The NFL Bylaws also call for the Raiders to have a good relationship with the home community, Oakland, and there are many examples where the Raiders have not worked to have this with Oakland Mayor Libby Schaaf. Now that Adelson, a Donald Trump-supporter, is involved, Trump’s many negative associations with women can and will also come into consideration by the media. Will this rub off on Davis and if so, why? Overall, this could degenerate into something that embarrasses the NFL – a clear violation of the NFL Compliance Plan.

The Raiders can stay in Oakland, and behind the scenes, are working on staying. Mark Davis should cut his Las Vegas losses because The NFL Compliance Plan will, behind the scenes, play a powerful roll in Mark Davis; team playing ball in Oakland and not Las Vegas.

Stay tuned.

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The Black Press: Our Trusted Messenger

Our Black newspapers are now celebrating 194 years of being the keeper of the flame of liberty and the source of information in “our” struggle for freedom and equality.



Cover of the Oakland Post

Sometimes it’s necessary to be reminded who we are and who our friends are.  It’s also important to remember from whence we have come. 

Such is the case this week with the Black Press. Our Black newspapers are now celebrating 194 years of being the keeper of the flame of liberty and the source of information in “our” struggle for freedom and equality.

With the advent of the recent pandemic and the visible disparity of Blacks dying at greater numbers than others, getting fewer vaccines, working in the highest risk occupations and death at the hands of law enforcement, our need for a “trusted” source of information is greater than social media, which has become an alternative for many.

 At the same time, the interest in reaching our communities has increased on all levels. The question has become “who is in touch with the Black community” as injustice, murder and social disparity continues to grow among Blacks. 

The NAACP and the Urban League gave the impression that they were in touch with the Black community. But the reality is neither organization has ever been in touch with the Black community without the Black Press.  It is Black newspapers and not CNN, ABC, NBC or CBS that carries the articles and commentaries of these organizations to the Black community.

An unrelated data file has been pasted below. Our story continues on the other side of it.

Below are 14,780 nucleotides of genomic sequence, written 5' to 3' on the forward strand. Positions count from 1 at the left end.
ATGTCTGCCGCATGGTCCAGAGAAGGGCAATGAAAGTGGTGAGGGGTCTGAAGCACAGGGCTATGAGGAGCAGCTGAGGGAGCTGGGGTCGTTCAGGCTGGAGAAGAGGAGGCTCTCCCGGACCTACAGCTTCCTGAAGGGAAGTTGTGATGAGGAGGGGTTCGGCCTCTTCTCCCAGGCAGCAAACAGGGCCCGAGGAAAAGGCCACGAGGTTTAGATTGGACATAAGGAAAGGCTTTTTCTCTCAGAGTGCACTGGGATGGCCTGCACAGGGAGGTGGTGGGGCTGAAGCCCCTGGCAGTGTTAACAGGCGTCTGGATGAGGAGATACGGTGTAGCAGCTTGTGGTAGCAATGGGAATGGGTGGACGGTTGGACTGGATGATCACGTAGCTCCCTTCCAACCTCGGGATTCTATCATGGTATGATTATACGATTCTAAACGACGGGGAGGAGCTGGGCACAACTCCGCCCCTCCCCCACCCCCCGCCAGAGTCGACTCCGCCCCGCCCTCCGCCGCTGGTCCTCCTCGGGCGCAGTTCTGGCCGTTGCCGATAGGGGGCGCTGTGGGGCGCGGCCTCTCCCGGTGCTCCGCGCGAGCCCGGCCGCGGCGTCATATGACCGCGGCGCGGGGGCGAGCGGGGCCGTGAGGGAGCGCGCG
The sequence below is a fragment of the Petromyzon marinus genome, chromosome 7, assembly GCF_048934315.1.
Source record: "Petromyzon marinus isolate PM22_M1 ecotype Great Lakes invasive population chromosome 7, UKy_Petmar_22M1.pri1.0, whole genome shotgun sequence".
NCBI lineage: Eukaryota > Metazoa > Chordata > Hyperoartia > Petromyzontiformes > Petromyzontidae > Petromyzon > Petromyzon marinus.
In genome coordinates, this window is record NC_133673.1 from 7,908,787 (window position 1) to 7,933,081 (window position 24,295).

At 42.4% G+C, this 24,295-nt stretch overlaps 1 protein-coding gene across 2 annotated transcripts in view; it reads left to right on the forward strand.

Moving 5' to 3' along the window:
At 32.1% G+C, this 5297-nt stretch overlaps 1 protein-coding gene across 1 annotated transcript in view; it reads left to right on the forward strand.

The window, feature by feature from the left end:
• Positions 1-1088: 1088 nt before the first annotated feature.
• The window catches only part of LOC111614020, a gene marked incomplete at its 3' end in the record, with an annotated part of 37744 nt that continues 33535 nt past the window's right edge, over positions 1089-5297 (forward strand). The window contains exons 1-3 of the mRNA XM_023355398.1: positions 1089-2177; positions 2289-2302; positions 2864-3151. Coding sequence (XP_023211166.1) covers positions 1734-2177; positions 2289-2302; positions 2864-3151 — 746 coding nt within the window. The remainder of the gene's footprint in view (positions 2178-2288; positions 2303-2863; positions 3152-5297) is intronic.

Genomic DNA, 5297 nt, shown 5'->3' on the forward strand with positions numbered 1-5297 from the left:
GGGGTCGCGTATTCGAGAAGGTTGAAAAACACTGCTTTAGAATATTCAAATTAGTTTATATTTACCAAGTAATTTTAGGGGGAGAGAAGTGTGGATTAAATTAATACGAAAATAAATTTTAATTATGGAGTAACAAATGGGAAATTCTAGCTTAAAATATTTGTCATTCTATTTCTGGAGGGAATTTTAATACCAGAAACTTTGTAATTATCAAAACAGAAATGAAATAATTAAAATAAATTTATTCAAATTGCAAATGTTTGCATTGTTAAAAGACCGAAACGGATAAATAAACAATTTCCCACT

Yet, neither of these organizations ever mentions the Black Press when taking both credit and dollars for outreach to the Black community.

The African American and Black communities of America should not be duped into believing that social media has become a substitute for the Black Press. The Black Press is now both print and electronic, it’s a newswire service as provided by the National Newspaper Publishers Association (NNPA), providing coverage of both news here in America and around the world.

 It is the Black Press that has been the “Trusted Messenger” to our communities for 194 years, and that says a lot. Our newspapers are the rear guard, the battle ground against the efforts to resegregate America and return to “Jim Crow” racism.

As we celebrate Juneteenth, let us remember that we are not only free but capable of defending and determining our futures if we get serious. Let’s remember how we got here, on the backs of those like the Black Press who bought us thus far; let us not forget in the words of James Weldon Johnson: that “ we have come over a way that with tears has been watered, treading our path through the blood of the slaughtered.” We are still being slaughtered today by others as well as each other.

Let’s remember who is truly telling our story and our obligation to keep and support that effort. Pick up a Black newspaper and get involved. You owe that and more to keeping the Juneteenth principle of freedom alive today.

Editor-in-Chief note:  The Post News Group consists of nine newspapers:  Oakland, South County, San Francisco, Vallejo, Marin, Stockton, Richmond, Berkeley Tri-City and El Mundo.  We are also online at

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Assembly Candidates Confront the Issues:  Howard Terminal , Local Control of Schools, Reparations

The candidates are running to represent Oakland, Alameda and San Leandro in a June 29 special election for California State Assembly District #18, a seat that was previously held by Rob Bonta, who was recently appointed as California Attorney General.





James Aguilar

Janani Ramachandran

Malia Vella

Mia Bonta


Candidates for State Assembly responded to pointed  questions on some of the critical issues facing Oakland schools and the community – including displacement, housing, reparations, public safety and returning full local control to the public schools – at a recent Education Candidate Forum on Zoom hosted by the School of Education at Holy Names University in Oakland, in partnership with the Oakland Post Community Assembly.